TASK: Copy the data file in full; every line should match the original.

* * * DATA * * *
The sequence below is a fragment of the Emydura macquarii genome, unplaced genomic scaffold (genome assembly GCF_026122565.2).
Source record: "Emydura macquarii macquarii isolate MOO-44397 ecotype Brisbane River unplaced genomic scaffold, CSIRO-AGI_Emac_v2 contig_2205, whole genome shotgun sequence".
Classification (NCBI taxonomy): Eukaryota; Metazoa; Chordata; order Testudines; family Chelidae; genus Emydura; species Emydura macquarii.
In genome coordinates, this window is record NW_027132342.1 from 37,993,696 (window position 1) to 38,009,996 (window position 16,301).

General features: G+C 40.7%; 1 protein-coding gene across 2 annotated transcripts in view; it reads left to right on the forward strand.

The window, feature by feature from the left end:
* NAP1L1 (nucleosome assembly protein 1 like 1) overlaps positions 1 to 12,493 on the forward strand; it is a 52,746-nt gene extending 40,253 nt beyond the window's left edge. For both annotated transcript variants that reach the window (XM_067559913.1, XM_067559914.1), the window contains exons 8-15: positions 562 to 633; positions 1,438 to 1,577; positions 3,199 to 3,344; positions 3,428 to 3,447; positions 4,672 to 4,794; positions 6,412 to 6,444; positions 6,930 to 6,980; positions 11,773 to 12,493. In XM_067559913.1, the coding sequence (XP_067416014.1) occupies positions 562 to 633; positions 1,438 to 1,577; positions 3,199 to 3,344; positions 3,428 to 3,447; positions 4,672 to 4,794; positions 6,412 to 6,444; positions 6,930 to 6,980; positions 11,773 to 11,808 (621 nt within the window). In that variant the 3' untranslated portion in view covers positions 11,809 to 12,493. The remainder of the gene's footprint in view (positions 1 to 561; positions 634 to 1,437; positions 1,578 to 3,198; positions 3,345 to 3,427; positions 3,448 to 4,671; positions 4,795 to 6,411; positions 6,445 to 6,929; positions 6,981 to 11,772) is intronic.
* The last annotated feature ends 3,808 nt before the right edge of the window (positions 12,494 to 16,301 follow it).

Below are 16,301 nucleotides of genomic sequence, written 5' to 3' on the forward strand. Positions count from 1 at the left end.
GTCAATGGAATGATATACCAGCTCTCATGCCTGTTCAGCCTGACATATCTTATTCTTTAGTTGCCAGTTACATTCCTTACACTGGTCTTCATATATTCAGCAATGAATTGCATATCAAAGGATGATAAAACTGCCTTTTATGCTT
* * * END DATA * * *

The sequence below is a fragment of the Emydura macquarii genome, unplaced genomic scaffold (genome assembly GCF_026122565.2).
Source record: "Emydura macquarii macquarii isolate MOO-44397 ecotype Brisbane River unplaced genomic scaffold, CSIRO-AGI_Emac_v2 contig_2205, whole genome shotgun sequence".
Classification (NCBI taxonomy): Eukaryota; Metazoa; Chordata; order Testudines; family Chelidae; genus Emydura; species Emydura macquarii.
In genome coordinates, this window is record NW_027132342.1 from 37,993,696 (window position 1) to 38,009,996 (window position 16,301).

General features: G+C 40.7%; 1 protein-coding gene across 2 annotated transcripts in view; it reads left to right on the forward strand.

The window, feature by feature from the left end:
* NAP1L1 (nucleosome assembly protein 1 like 1) overlaps positions 1 to 12,493 on the forward strand; it is a 52,746-nt gene extending 40,253 nt beyond the window's left edge. For both annotated transcript variants that reach the window (XM_067559913.1, XM_067559914.1), the window contains exons 8-15: positions 562 to 633; positions 1,438 to 1,577; positions 3,199 to 3,344; positions 3,428 to 3,447; positions 4,672 to 4,794; positions 6,412 to 6,444; positions 6,930 to 6,980; positions 11,773 to 12,493. In XM_067559913.1, the coding sequence (XP_067416014.1) occupies positions 562 to 633; positions 1,438 to 1,577; positions 3,199 to 3,344; positions 3,428 to 3,447; positions 4,672 to 4,794; positions 6,412 to 6,444; positions 6,930 to 6,980; positions 11,773 to 11,808 (621 nt within the window). In that variant the 3' untranslated portion in view covers positions 11,809 to 12,493. The remainder of the gene's footprint in view (positions 1 to 561; positions 634 to 1,437; positions 1,578 to 3,198; positions 3,345 to 3,427; positions 3,448 to 4,671; positions 4,795 to 6,411; positions 6,445 to 6,929; positions 6,981 to 11,772) is intronic.
* The last annotated feature ends 3,808 nt before the right edge of the window (positions 12,494 to 16,301 follow it).

Below are 16,301 nucleotides of genomic sequence, written 5' to 3' on the forward strand. Positions count from 1 at the left end.
GTCAATGGAATGATATACCAGCTCTCATGCCTGTTCAGCCTGACATATCTTATTCTTTAGTTGCCAGTTACATTCCTTACACTGGTCTTCATATATTCAGCAATGAATTGCATATCAAAGGATGATAAAACTGCCTTTTATGCTT